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Re: FWD: When conffiles get cut adrift

On Fri, Sep 06, 2002 at 01:36:03PM -0400, Joey Hess wrote:
> It it a package's job to deal with moving a conffile if the conffile is
> renamed.

I recently considered this problem in the context of bug 157871 (and
indirectly bug 154555), in which I complained that zsh, in
transitioning the location of its conffiles from /etc/ to /etc/zsh/,
abandons the versions in /etc/ (though it does mention the issue in
a debconf note).  I had a discussion (in the bug log) with the
maintainer (Clint Adams) and came up with the sketch of a solution.

The main concerns are:

1.  The upgrade should behave as much as possible like a normal
    upgrade wrt locally-modified conffiles.
2.  On typical systems, the old conffiles should be removed, but ...

3.  Systems which for whatever reason depend on the old conffiles
    shouldn't break.  (Clint gave the plausible example of a locally
    compiled zsh that uses the /etc/ files.)

My approach is:

1.  Pop a debconf dialog explaining the move, and asking whether the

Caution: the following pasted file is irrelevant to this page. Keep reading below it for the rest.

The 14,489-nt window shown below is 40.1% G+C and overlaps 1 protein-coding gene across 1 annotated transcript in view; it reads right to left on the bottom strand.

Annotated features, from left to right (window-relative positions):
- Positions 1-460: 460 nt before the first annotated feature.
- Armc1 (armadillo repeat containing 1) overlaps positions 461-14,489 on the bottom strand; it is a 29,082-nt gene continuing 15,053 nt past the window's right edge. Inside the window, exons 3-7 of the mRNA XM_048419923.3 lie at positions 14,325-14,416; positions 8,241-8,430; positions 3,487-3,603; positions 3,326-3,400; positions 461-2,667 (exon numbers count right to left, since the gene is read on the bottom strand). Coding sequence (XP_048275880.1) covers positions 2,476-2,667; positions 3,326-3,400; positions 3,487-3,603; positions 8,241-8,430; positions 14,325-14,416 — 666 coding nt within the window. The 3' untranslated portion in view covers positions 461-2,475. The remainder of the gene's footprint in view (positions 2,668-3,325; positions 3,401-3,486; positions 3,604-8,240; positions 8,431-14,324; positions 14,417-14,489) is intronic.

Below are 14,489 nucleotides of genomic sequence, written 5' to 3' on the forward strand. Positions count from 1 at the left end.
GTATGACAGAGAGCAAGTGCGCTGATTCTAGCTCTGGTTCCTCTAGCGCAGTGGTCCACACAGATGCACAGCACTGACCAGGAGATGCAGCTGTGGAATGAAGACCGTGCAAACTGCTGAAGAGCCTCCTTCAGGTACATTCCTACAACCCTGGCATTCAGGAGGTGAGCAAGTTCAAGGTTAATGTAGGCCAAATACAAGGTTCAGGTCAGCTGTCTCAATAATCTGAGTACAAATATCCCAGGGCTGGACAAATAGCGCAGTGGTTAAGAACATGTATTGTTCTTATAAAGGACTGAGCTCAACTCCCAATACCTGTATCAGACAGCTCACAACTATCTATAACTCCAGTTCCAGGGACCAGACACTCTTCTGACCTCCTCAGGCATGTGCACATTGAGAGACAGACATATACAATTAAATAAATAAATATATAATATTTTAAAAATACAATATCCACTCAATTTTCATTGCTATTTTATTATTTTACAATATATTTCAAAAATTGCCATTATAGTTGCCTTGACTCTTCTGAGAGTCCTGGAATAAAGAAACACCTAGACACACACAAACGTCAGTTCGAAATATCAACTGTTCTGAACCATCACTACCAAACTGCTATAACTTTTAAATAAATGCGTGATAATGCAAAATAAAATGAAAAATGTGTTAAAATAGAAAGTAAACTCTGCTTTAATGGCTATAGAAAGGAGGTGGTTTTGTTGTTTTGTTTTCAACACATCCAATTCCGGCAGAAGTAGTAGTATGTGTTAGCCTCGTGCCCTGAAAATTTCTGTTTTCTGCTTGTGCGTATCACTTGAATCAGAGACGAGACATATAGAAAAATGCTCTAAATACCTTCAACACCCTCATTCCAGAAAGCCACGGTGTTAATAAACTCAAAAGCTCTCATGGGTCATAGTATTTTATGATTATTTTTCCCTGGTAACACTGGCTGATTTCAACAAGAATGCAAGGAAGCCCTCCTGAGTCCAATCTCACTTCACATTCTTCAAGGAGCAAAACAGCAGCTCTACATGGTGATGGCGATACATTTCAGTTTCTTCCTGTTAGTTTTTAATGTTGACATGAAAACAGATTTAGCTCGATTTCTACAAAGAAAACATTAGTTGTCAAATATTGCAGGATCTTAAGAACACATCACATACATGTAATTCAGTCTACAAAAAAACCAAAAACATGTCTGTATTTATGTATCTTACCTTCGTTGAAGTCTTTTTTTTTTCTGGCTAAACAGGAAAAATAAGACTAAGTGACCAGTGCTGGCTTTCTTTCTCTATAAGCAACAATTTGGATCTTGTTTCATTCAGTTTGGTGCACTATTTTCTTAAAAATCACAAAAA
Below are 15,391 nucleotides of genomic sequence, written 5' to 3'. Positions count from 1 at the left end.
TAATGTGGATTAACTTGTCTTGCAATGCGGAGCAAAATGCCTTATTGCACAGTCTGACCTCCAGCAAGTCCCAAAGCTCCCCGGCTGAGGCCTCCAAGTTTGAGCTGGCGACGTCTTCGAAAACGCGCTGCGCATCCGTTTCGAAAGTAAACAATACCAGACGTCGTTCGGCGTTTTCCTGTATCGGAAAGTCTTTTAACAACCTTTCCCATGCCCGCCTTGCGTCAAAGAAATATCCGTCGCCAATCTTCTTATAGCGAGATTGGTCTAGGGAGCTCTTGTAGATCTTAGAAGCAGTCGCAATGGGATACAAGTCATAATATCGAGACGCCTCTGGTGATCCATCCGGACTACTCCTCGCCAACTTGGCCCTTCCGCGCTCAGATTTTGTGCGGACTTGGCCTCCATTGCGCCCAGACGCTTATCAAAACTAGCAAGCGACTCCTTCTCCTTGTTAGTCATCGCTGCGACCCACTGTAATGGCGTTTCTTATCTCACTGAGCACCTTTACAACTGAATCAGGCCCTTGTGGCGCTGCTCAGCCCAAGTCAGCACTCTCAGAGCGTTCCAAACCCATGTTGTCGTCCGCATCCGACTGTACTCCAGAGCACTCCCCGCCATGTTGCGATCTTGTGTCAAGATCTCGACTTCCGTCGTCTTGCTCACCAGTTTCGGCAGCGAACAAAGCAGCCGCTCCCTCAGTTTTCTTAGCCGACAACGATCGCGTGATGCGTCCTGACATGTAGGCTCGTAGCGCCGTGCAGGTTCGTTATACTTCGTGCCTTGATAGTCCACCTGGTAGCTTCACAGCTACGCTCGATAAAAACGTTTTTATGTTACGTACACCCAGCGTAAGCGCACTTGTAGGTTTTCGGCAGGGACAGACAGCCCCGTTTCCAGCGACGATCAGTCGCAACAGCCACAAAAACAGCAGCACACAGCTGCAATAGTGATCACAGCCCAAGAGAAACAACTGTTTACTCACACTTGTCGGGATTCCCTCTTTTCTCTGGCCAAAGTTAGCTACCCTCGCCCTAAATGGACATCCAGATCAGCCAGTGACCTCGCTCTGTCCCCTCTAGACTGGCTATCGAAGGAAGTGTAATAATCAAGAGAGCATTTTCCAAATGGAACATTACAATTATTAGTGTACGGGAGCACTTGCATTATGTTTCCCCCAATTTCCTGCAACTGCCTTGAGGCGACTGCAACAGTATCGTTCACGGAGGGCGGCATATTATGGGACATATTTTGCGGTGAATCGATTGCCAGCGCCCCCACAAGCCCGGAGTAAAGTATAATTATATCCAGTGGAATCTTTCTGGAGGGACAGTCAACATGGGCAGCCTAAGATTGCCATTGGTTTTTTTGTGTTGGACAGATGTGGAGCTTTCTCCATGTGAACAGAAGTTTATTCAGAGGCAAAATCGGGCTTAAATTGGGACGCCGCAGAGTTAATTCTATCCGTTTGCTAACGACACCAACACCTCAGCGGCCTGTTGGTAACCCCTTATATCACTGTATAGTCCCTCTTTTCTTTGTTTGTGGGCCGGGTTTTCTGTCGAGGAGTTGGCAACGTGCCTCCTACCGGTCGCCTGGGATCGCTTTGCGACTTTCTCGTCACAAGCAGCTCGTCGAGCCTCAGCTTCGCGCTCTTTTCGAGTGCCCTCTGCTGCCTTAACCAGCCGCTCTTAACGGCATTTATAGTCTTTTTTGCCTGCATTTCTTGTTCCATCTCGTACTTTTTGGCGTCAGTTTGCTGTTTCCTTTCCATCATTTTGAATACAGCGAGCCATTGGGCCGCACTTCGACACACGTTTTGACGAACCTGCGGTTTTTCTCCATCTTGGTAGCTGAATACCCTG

files in /etc/ should be preserved.

2.  In the preinst, for each old conffile, check whether it has been
    locally modified.  If so, copy it from /etc/ into /etc/zsh/,
    unless the target already exists (in which case do nothing).

3.  Let dpkg do its conffile conflict resolution thing.

4.  In the postinst, delete the old conffiles if the answer to the
    question in (1) was no.

In the typical case, the user answers no to the debconf question,
and is not prompted about any conffile he did not edit.  conffiles
he did edit are treated as usual, with one exception:  If the old
default conffile in /etc/ was the same as the new default conffile
in /etc/zsh/, the user will get the conflict question (I believe
that dpkg normally would not prompt when the package's version of
the conffile hasn't changed).

This can probably be improved upon using ucf, but I don't know
whether it's ready to use and whether such a large change is

Although this is somewhat complicated, it looks solid to me, and I
believe it would be better than making every user clean up the /etc/
files himself.  Moreover, other packages will likely want to do the
same thing (and probably already have, though I don't know any
examples), so coming up with a standard mechanism will pay off.


PS.  Note this does not address the other issue in the original
message, that of a package orphaning a conffile (without providing a
replacement).  This can be solved with only steps 1 and 4.  Though a
more elegant solution might be to let dpkg own a conffile without
actually providing it.

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